4:40 – Christian Charity and the Welfare State
There is near universal agreement among Christians of all political stripes that one of our great privileges and duties is to do charitable deeds. Where we disagree is on the question of whether the secular authority of the state should be an agent of Christian charity. To some, such an alliance seems logical; to others, it is a non sequitur to conclude that, because we are expected to perform acts of charity, we should enlist the state to help us. We discuss the issue of Christian charity and the welfare state with Dr. Mark Hendrickson.

5:00 – April 12: 150th Anniversary of Start of Civil War / The Civil War As A Theological Crisis
On April 12, we commemorated the 150th Anniversary of the start of the Civil War. Today Mark Noll argues that the War was a major turning point in American religious thought. Although Christian believers agreed with one another that the Bible was authoritative and that it should be interpreted through commonsense principles, there was rampant disagreement about what Scripture taught about slavery. Furthermore, most Americans continued to believe that God ruled over the affairs of people and nations, but they were radically divided in their interpretations of what God was doing in and through the war. Catholics in Europe and Canada saw clearly that no matter how much the voluntary reliance on scriptural authority had contributed to the construction of national civilization, if there were no higher religious authority than personal interpretation regarding an issue as contentious as slavery, the resulting public deadlock would amount to a full-blown theological crisis. Mark is here to talk about the Civil War as a theological crisis.

5:40 – Abuse allegations: true, false and truthy
It was one of the more searing allegations in the recent Philadelphia grand jury report on clergy sex abuse: A Bristol Township man killed himself after the Archdiocese of Philadelphia refused to believe that a priest had molested him when he was an altar boy. Reeling from criminal and civil allegations of sexual misconduct by priests and church officials, the Archdiocese said a month ago that it would reopen 37 cases of possible child sexual abuse cited by a local grand jury. But Dr. Rick Fitzgibbons says a number of important questions need to be addressed in regard to the allegations of inappropriate sexual behaviors against minors by 21 priests from the Archdiocese of Philadelphia who were placed on administrative leave on Ash Wednesday. This would include the process of further evaluation of priests previously evaluated and found to be innocent. Fitzgibbons is here to make his case.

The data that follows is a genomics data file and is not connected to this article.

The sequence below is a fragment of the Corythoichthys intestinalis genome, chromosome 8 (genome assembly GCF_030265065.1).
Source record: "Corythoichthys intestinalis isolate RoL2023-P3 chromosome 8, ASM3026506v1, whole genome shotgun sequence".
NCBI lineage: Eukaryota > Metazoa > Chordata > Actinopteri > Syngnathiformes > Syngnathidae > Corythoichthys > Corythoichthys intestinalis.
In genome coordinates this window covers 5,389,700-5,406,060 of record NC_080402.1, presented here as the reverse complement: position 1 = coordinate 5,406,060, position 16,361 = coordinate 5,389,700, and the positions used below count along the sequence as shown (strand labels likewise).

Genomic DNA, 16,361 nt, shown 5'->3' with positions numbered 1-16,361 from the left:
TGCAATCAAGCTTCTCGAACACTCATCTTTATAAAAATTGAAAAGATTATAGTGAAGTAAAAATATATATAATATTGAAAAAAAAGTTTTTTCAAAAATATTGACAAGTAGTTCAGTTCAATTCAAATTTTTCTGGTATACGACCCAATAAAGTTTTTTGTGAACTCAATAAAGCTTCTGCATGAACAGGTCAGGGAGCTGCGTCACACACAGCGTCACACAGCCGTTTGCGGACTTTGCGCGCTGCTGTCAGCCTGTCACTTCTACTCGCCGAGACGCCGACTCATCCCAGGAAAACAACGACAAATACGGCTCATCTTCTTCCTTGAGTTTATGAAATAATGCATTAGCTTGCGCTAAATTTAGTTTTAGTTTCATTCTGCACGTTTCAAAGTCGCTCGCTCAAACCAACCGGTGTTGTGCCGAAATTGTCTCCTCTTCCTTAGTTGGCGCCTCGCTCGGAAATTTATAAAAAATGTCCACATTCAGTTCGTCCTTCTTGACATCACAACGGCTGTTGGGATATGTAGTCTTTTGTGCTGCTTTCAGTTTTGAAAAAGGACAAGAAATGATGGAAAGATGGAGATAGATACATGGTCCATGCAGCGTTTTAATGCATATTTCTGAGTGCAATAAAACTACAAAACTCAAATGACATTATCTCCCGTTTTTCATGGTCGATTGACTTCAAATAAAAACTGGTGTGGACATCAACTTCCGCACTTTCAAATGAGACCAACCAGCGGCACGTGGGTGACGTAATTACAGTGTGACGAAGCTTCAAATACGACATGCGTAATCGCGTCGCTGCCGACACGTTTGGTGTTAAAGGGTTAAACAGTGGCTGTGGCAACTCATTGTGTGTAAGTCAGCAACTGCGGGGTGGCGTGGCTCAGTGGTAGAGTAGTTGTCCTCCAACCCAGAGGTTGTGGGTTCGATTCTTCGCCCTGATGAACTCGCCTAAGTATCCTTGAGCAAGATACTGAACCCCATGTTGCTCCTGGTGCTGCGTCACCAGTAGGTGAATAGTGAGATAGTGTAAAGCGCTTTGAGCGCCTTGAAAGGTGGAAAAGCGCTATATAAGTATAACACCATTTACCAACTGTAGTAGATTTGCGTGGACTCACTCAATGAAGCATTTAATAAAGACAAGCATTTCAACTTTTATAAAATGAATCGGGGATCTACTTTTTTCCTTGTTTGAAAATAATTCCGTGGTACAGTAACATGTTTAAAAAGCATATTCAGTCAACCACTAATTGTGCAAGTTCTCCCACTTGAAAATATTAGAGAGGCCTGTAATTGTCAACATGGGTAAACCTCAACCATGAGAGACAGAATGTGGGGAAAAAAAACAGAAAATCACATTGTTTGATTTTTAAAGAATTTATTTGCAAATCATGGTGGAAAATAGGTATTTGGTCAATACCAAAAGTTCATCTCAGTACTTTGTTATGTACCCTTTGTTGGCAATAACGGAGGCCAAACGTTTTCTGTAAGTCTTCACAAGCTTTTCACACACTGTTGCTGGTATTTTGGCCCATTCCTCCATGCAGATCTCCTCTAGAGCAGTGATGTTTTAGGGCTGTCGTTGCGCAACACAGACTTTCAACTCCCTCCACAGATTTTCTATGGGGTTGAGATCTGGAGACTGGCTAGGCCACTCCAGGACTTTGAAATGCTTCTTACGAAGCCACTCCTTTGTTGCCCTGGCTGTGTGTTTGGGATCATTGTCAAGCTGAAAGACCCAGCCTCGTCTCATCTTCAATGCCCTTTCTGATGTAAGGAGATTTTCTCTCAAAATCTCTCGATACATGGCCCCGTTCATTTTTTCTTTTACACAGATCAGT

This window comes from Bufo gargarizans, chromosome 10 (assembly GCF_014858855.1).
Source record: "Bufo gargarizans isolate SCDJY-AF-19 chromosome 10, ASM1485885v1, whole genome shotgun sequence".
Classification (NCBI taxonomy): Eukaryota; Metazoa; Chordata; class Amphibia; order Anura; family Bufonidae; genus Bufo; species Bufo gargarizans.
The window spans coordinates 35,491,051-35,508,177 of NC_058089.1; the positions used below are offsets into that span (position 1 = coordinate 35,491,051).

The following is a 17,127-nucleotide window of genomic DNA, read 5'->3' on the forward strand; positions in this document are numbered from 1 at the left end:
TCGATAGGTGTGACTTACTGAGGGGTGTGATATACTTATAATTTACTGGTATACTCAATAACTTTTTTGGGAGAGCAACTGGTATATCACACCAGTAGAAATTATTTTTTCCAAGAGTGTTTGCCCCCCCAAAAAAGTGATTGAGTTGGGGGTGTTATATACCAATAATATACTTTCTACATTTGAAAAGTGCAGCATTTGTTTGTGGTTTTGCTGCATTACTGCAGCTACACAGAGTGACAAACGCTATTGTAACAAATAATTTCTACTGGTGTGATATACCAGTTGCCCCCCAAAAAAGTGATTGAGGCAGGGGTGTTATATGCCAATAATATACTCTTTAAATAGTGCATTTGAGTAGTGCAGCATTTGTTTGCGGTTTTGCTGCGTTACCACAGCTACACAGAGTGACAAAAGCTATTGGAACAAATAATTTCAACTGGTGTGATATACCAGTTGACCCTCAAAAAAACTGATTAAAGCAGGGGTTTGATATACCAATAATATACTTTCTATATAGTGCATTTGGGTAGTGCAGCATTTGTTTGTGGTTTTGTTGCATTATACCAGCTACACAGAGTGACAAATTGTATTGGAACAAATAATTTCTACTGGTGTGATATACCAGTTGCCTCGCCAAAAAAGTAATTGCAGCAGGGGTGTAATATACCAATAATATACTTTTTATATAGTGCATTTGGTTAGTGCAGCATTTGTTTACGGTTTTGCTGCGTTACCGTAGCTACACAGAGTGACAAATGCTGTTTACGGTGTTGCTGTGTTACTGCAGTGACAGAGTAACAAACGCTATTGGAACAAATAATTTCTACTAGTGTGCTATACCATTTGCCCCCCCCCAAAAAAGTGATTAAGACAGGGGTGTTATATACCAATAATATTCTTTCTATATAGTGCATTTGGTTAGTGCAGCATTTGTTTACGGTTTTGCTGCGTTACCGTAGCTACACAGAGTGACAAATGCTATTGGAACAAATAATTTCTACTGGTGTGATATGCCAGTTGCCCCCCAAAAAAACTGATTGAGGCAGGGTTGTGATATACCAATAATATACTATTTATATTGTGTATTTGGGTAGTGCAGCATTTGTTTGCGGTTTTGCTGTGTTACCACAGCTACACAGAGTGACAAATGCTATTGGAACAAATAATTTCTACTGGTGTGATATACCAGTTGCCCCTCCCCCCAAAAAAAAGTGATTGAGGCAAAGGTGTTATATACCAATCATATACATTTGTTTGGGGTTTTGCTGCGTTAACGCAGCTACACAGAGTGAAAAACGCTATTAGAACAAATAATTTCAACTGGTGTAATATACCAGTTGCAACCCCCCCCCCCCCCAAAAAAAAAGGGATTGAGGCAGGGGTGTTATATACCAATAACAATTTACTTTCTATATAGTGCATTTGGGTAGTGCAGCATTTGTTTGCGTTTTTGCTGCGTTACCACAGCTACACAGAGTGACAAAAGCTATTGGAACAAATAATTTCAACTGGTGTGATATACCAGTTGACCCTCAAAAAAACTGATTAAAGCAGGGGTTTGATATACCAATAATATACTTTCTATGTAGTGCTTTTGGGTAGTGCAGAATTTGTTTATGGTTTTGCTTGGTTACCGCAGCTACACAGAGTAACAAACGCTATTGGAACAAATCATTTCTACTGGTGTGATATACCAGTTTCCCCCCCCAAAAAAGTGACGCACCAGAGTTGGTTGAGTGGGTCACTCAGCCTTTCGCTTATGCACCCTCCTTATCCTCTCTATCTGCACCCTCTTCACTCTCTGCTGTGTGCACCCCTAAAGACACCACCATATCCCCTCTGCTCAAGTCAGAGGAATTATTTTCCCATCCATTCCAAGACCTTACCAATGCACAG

Wednesday, April 27, 2011

Today on Kresta - April 27, 2011

Today on Kresta in the Afternoon - April 27

4:00-6:00 - Direct to My Desk
Today we have a special two hours of Direct to My Desk. You set the agenda and call in to ask questions or raise issues that matter most to you. Some topics we will raise for discussion include Terry Jones and his Koran-burning escapade in Dearborn, corporal punishment at a Catholic boys' school in New Orleans, "Christian terrorism," and more.

Tuesday, April 26, 2011

Church of England reportedly blocked reform of British anti-Catholic law

An effort to amend the Act of Settlement, which bars any Roman Catholic from succession to the British throne, was blocked by an intervention from the Church of England, the London Daily Telegraph reports.

Nick Clegg, the deputy prime minister, had been working to repeal the Act of Settlement, which was originally passed in 1701. But his effort has been sidelined, the Telegraph says, because the Church of England objected.

According to the Telegraph, Anglican leaders of the pointed to the incongruity of having a Catholic serve as Supreme Governor of the Church of England. The opposition could also reflect a degree of rancor aimed in reaction to Pope Benedict’s open invitation for Anglicans to enter the Catholic Church.

Alex Salmond, the leader of the Scottish National Party, expressed concern at the report that a “much-needed and long overdue reform has been shelved,” and asked Clegg for a clarification.

Samples of Pope John Paul's blood will honored during Beatification

Cartoon of the Day - Assad oppression in Syria

Today of Kresta - April 26, 2011

Talking about the "things that matter most" on April 26

4:00 – Baby Joseph Now At Home and Breathing On His Own
Baby Joseph and his family arrived in Windsor, Ontario on a medical transport flight from St. Louis, Missouri on Holy Thursday. He is now at the family home. He was weaned off ventilator support two weeks ago and has been successfully breathing on his own since then. Baby Joseph, who has been at the center of an international right-to-life debate over the past few months, has defied critics by responding so well to treatment. We talk with Fr. Frank Pavone about lessons to be learned from this event.

4:20 – Fighting the Noonday Devil - and Other Essays Personal and Theological
In this stirring collection of columns, R. R. Reno — a thoughtful, literate writer with a zest for physical and theological adventure — looks back on his time working in the oil fields of Wyoming, his quests to the heights of Yosemite and the ice cliffs of the French Alps, his daughter’s bat mitzvah, and more, rendering seven diverse “fragments of life” in energetic prose. Fighting the Noonday Devil resounds with Reno’s depth of feeling and regard for the tangible things of life. Through these narratives, vignettes, and reflections he shows that it is the real-life manifestations of love and loyalty — far beyond intellectual abstractions or theories — that train us for true piety. He joins us.